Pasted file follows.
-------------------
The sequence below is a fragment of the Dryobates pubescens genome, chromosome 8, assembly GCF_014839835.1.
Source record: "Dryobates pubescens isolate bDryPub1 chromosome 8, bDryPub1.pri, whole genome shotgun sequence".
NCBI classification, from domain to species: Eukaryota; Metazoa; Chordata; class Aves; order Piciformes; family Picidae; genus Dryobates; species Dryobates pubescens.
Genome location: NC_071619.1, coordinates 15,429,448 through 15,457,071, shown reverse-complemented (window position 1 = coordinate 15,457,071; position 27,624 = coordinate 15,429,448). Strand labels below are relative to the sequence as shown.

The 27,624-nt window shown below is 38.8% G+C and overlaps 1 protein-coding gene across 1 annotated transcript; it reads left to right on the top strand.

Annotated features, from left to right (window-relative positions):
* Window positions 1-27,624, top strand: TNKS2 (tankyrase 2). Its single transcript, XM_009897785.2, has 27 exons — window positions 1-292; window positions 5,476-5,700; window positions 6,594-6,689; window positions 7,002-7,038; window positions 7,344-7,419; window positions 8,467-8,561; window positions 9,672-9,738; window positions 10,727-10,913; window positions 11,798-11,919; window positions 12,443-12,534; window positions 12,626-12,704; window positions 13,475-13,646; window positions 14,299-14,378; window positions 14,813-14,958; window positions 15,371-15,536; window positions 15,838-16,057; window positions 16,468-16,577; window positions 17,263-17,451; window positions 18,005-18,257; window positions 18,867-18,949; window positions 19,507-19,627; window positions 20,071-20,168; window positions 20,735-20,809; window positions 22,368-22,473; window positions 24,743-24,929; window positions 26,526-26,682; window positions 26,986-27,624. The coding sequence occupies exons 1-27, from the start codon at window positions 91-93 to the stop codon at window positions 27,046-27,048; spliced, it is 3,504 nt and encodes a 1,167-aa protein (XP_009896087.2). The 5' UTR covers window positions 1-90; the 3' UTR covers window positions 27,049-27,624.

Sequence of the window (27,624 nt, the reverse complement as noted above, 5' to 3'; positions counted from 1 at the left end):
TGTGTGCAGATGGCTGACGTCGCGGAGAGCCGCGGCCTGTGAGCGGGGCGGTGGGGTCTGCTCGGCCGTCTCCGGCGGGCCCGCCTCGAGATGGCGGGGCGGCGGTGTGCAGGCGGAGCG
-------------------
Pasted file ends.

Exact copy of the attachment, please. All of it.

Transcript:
The sequence below is a fragment of the Dryobates pubescens genome, chromosome 8, assembly GCF_014839835.1.
Source record: "Dryobates pubescens isolate bDryPub1 chromosome 8, bDryPub1.pri, whole genome shotgun sequence".
NCBI classification, from domain to species: Eukaryota; Metazoa; Chordata; class Aves; order Piciformes; family Picidae; genus Dryobates; species Dryobates pubescens.
Genome location: NC_071619.1, coordinates 15,429,448 through 15,457,071, shown reverse-complemented (window position 1 = coordinate 15,457,071; position 27,624 = coordinate 15,429,448). Strand labels below are relative to the sequence as shown.

The 27,624-nt window shown below is 38.8% G+C and overlaps 1 protein-coding gene across 1 annotated transcript; it reads left to right on the top strand.

Annotated features, from left to right (window-relative positions):
* Window positions 1-27,624, top strand: TNKS2 (tankyrase 2). Its single transcript, XM_009897785.2, has 27 exons — window positions 1-292; window positions 5,476-5,700; window positions 6,594-6,689; window positions 7,002-7,038; window positions 7,344-7,419; window positions 8,467-8,561; window positions 9,672-9,738; window positions 10,727-10,913; window positions 11,798-11,919; window positions 12,443-12,534; window positions 12,626-12,704; window positions 13,475-13,646; window positions 14,299-14,378; window positions 14,813-14,958; window positions 15,371-15,536; window positions 15,838-16,057; window positions 16,468-16,577; window positions 17,263-17,451; window positions 18,005-18,257; window positions 18,867-18,949; window positions 19,507-19,627; window positions 20,071-20,168; window positions 20,735-20,809; window positions 22,368-22,473; window positions 24,743-24,929; window positions 26,526-26,682; window positions 26,986-27,624. The coding sequence occupies exons 1-27, from the start codon at window positions 91-93 to the stop codon at window positions 27,046-27,048; spliced, it is 3,504 nt and encodes a 1,167-aa protein (XP_009896087.2). The 5' UTR covers window positions 1-90; the 3' UTR covers window positions 27,049-27,624.

Sequence of the window (27,624 nt, the reverse complement as noted above, 5' to 3'; positions counted from 1 at the left end):
TGTGTGCAGATGGCTGACGTCGCGGAGAGCCGCGGCCTGTGAGCGGGGCGGTGGGGTCTGCTCGGCCGTCTCCGGCGGGCCCGCCTCGAGATGGCGGGGCGGCGGTGTGCAGGCGGAGCG